I didn’t, until it became clear that he was arriving at 10 and knocking off at five. The driven gang was gone. Now he had a baby-faced apprentice who spilt his fizzy drinks on the carpets and broke the window. Every couple of hours they would down amateurish tools for a break. Finally my tight-lipped resentment spilt over.

“What on earth has happened to you?” I cried. “Why don’t you work any more?”
Well, you cannot accuse her of not being conscious of the literal meaning of her words. You could accuse her of class prejudice, exploitation, snobbery, and just being fucking gratuitiously unpleasant because she can, like a dog licking his balls. But you cannot imagine that she was not fully aware of her own meaning, and so, responsible for it.

It's also hypocritical; by her own lights, why didn't she put in more time at the Torygraph? Maybe she would still be there - and then, I could more thoroughly avoid the risk of reading her thoughts. Anyway, if you doubt that this little tale is serious, you might read this, published the same day.
Listening to all these experiences, it was as if all the Factory Acts and health and safety regulations had suddenly disappeared in a puff of smoke, along with 150 years of trade union gains. None of this protection existed in the minds of these workers. The government will point to an avalanche of legislation, but the devil is in the detail.
I refer the honourable gentleman to this post, this one, and this one.

8 comments:

Justin said...

it's traditional to cite Orwell's Politics and the English Language at this point

And why the hell not. Some things never go out of fashion, baby.

Devil's Kitchen said...

For anyone reading this, they may want to read the next paragraph of Sarah Sands piece; you know, just in case you thought that Alex was being in any way impartial.

"My Pole explained, in fluent English, that he wanted a bit of work- life balance. He had acquired a baby and a Rottweiller, like his neighbours. He was content. How could I reply without sounding like a resurrected Leona Helmsley? My Pole merely wants to live like an Englishman."

I think that paragraph puts a rather different spin on the tone of the piece, don't you?

DK

Alex said...

Not really: it just makes it even clearer that she considers the working class deeply inferior. The extensive literature on the colonial notion of the lazy native should help you.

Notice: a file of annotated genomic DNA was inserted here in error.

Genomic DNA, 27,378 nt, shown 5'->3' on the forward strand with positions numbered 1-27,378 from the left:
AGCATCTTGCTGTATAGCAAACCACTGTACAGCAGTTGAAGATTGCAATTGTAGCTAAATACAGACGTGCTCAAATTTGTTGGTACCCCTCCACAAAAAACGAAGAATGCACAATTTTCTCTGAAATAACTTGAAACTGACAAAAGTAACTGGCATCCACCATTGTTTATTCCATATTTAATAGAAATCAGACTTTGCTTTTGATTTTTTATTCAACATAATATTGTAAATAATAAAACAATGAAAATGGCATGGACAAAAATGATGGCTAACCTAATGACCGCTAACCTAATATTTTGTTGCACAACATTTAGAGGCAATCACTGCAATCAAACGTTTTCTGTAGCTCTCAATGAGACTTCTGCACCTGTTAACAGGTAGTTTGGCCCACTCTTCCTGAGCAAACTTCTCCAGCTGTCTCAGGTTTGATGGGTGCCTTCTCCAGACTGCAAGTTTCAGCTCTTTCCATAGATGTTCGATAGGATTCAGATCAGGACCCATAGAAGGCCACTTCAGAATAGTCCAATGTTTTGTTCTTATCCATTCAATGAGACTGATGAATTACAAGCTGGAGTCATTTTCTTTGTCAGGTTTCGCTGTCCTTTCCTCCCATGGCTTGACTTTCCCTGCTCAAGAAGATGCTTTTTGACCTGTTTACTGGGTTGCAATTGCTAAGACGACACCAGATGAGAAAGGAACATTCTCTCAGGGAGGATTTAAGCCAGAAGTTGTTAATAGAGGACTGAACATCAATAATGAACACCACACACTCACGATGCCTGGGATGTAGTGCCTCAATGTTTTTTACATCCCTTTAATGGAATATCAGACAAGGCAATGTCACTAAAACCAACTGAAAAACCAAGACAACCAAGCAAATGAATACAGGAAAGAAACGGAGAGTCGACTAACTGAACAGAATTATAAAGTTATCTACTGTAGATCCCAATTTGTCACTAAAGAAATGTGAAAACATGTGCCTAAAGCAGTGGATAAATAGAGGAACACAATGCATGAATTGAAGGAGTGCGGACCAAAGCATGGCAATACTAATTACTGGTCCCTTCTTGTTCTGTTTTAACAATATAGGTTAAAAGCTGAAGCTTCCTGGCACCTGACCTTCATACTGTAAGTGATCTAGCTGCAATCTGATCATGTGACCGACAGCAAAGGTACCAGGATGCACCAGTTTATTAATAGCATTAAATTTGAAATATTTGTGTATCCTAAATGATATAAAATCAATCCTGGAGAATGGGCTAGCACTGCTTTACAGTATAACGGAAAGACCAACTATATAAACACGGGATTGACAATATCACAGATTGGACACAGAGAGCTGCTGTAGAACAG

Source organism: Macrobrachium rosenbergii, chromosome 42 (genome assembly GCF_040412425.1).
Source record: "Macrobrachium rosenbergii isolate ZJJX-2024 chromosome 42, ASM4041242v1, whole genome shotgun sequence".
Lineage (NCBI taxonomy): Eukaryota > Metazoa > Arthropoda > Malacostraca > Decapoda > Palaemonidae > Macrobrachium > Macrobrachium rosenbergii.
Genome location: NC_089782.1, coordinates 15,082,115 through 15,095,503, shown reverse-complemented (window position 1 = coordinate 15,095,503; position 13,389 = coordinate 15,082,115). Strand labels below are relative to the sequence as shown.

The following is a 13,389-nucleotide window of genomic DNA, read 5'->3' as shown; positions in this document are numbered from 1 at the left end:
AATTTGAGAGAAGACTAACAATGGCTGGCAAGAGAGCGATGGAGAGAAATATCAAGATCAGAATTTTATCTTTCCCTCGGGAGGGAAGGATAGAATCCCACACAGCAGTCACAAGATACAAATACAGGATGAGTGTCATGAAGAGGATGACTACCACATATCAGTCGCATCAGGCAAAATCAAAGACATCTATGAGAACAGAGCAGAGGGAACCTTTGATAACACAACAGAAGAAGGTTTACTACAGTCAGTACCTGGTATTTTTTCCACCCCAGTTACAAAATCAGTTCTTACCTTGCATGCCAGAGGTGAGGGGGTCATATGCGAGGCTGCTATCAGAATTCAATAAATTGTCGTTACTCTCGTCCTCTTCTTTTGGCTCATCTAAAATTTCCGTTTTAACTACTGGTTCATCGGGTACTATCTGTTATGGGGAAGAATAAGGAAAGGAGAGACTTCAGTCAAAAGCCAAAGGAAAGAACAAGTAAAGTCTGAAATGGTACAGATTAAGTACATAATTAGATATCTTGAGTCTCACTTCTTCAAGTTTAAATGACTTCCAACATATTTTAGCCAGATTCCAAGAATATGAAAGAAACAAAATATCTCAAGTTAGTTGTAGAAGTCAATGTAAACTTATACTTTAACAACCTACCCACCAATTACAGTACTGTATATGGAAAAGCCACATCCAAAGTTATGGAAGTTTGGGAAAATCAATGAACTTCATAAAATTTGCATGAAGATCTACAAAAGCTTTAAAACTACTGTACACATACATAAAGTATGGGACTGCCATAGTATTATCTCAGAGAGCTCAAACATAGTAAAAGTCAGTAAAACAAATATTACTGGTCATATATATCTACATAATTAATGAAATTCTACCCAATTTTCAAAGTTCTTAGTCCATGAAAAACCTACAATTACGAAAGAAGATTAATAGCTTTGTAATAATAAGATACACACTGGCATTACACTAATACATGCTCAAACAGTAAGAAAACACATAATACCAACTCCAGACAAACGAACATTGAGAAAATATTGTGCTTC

ejh said...

Do you know George Mikes' How To Be An Alien?

There's a section where he's talking about the difference between Contintental and British bureaucracy and he recalls a letter received by (I think) a fellow-Hungarian telling them that their right to remain had expired and they were to leave immediately. It concludes:

I remain,

Sir,

Your obedient servant

Justin said...

My Pole. My Pole.

Her tone says it all to be honest. Alex is right. When Sands says 'My Pole merely wants to live like an Englishman', she means 'English prole'. She prefers the Polish flavour.

Anonymous said...

She prefers a hard working builder to a less hard working builder.

Nothing strange about that.

Do you think she should reverse her preferences, and only hire builders who work short hours?

Tom Scudder said...

Some sort of link creep in the first link, unless you meant to link to an article entitled "Bingo club closures tear apart social web"

Scruggs said...

Anonymous @9:40 PM,

Seven days a week, 14 hours a day is not a sustainable pace in the building trade, or in any trade, for that matter. People get tired and make mistakes, which can be bad for their health and costly to remedy. It is completely unreasonable to expect anyone to maintain that pace long term. Her disappointment is fatuous and her expectations are childish.

"Do you think she should reverse her preferences, and only hire builders who work short hours?"

She might consider putting her considerable intellect to work instead. Busyness is not productivity! Hours by themselves don't amount to much. There are no end of goldbrickers, cowboys and hacks willing to submit hours in place of competent, finished and enduring work -- fussbudget former editors, for example.